Hossain, Sarwar, Ramirez, Jorge, Szabo, Sylvia, Eigenbrod, Felix, Amoako johnson, Fiifi, Speranza, Chinwe Ifejika and Dearing, John A. (2020) Participatory modelling for conceptualizing social-ecological system dynamics in the Bangladesh delta. Regional Environmental Change, 20 (1), [28]. (doi:10.1007/s10113-020-01599-5).

Record type: Article

Abstract

The concept of complex social-ecological systems (SES) as a means for capturing system dynamics properties (e.g. interactions and feedbacks) has gained attention in policymaking and advancing evidence in understanding complex systems. In contexts with limited data, conceptual system dynamic models offer a promising entry point to overcome challenges in understanding SES dynamics, which is essential for managing the long-term sustainability of SES and human wellbeing. Here, we build on previous work focused on agricultural production and use participatory approaches to develop a conceptual System Dynamics (SD) model for the south-west coastal SES in Bangladesh encompassing multiple forms of livelihood (fisheries, shrimp farming and forests, as well as agriculture). Using qualitative methods, including focus group discussions with farmers, fishermen, shrimp farmers and forest people, as well as expert consultations, we identified interactions, feedback loops and thresholds for the SES. The conceptual system model developed independently by stakeholders is consistent with a model developed using an empirical approach and literature review. Feedback loops are identified for the ecological (e.g. climate and water, mangrove and salinity) and social (e.g. shrimp farming and mangrove, agricultural (e.g. crops) production and subsidy) sub-systems in the Bangladesh delta. The biophysical thresholds that impact social conditions include river water discharge (1500 to 2000 m3 s−1), climate (28 °C) and soil salinity (~4 to ~10 dS m−1). Exceeding these thresholds suggests that SES may lose resilience in the near future and increase the likelihood of regime shifts. Findings of this study contribute to the management of the deltaic ecosystem and provide specific policy recommendations for improving environmental sustainability and human well-being in the Bangladesh delta and can be further used as inputs into system dynamic modelling to simulate changes in this SES.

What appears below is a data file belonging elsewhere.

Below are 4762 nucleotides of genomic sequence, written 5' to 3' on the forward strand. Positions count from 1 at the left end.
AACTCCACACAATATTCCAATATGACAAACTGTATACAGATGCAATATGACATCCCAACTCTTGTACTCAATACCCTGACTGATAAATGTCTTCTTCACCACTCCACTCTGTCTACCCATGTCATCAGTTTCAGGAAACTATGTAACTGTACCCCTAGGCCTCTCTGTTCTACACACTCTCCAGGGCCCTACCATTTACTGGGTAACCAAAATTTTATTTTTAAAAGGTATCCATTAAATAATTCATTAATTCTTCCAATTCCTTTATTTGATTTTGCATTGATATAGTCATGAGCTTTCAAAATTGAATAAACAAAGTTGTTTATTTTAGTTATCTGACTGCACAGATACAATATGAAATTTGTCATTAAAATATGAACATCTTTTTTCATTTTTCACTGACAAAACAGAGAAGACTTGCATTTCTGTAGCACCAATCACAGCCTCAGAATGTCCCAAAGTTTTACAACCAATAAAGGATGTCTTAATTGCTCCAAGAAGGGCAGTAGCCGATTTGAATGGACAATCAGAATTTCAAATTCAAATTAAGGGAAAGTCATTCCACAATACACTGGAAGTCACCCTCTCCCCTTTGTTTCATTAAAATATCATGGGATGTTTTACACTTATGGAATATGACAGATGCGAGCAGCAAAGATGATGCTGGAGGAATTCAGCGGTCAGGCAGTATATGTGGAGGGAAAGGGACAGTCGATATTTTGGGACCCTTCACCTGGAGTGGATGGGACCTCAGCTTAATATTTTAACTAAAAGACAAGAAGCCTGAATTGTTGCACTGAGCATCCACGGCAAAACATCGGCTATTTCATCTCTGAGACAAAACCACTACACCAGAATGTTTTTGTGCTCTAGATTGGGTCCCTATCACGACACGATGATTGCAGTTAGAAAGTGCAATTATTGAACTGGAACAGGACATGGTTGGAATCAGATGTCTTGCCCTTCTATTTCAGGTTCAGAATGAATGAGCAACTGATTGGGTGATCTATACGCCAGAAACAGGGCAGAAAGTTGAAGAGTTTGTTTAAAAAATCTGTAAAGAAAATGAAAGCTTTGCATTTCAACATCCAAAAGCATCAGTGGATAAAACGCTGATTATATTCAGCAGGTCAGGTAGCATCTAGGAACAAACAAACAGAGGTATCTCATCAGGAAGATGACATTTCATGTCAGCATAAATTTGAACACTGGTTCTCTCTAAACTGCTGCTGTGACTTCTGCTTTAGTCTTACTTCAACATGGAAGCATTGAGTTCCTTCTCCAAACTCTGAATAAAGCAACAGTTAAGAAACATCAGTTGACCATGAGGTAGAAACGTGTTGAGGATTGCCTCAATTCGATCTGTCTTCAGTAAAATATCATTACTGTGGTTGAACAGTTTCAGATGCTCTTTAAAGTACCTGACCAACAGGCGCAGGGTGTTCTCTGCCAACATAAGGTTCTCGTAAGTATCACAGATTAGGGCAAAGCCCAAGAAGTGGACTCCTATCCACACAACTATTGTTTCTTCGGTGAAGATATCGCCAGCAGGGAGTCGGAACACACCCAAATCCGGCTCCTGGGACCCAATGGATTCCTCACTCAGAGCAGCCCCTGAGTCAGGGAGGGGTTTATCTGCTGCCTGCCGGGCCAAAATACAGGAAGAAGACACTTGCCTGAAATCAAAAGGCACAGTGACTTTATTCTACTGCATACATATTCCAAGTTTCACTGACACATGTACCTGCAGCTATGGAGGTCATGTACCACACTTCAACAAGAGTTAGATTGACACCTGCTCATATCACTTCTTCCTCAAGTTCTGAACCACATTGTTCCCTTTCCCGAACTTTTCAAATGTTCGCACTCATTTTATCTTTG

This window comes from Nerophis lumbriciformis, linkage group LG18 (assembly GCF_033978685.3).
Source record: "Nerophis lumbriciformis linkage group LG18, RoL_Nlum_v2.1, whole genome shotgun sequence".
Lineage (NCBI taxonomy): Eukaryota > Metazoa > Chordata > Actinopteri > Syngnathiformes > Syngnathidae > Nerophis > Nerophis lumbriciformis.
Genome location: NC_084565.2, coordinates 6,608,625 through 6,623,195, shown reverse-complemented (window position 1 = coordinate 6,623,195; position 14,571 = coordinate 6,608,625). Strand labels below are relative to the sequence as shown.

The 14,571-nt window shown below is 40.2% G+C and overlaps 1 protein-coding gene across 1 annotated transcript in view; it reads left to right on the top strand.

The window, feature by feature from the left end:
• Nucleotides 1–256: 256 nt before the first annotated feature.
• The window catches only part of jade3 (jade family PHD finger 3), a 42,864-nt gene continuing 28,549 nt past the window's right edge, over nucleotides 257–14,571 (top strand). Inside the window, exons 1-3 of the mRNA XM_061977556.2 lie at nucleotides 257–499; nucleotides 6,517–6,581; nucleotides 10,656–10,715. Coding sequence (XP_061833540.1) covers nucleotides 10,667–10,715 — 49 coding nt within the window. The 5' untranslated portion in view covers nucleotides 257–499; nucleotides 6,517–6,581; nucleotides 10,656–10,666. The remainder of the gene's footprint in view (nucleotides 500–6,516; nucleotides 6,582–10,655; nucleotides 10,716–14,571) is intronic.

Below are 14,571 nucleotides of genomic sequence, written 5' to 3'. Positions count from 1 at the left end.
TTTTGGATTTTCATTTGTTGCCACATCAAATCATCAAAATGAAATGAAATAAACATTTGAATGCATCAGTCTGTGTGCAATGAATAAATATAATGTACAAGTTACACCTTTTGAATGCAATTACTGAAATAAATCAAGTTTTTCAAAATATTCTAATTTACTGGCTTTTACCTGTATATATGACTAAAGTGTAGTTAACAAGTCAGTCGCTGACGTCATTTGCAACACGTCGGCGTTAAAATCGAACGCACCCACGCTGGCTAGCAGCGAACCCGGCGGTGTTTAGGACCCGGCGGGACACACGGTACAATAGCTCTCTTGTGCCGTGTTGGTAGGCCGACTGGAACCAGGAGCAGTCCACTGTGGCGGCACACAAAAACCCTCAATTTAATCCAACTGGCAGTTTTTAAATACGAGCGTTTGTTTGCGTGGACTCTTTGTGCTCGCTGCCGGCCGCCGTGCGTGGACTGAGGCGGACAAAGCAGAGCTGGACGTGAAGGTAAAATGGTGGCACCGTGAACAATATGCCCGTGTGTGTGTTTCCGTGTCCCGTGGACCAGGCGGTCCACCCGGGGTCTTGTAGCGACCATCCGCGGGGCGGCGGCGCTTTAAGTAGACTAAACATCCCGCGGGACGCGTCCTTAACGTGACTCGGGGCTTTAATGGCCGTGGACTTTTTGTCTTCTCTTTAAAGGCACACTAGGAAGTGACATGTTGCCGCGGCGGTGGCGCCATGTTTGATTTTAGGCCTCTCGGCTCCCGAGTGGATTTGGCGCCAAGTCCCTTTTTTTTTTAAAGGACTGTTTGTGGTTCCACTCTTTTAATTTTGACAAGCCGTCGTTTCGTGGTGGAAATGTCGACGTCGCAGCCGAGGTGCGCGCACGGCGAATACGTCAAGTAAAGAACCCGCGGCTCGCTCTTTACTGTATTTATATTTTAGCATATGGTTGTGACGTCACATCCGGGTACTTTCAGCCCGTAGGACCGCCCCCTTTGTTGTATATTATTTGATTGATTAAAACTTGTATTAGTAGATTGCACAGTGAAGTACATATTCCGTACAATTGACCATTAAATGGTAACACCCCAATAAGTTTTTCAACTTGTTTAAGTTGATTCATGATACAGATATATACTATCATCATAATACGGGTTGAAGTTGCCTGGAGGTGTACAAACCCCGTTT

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Accepted/In Press date: 27 October 2019
e-pub ahead of print date: 19 February 2020
Keywords: Feedbacks, Participatory modelling, Regime shifts, Social-ecological systems (SES), Thresholds

Identifiers

Local EPrints ID: 441465
URI: http://eprints.soton.ac.uk/id/eprint/441465
ISSN: 1436-3798
PURE UUID: c0e8b083-ca5a-494d-b260-175ed01ba58d
ORCID for Felix Eigenbrod: ORCID iD orcid.org/0000-0001-8982-824X
ORCID for John A. Dearing: ORCID iD orcid.org/0000-0002-1466-9640

Catalogue record

Date deposited: 12 Jun 2020 16:40
Last modified: 26 Nov 2021 02:56

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Contributors

Author: Sarwar Hossain
Author: Jorge Ramirez
Author: Sylvia Szabo
Author: Felix Eigenbrod ORCID iD
Author: Fiifi Amoako johnson
Author: Chinwe Ifejika Speranza
Author: John A. Dearing ORCID iD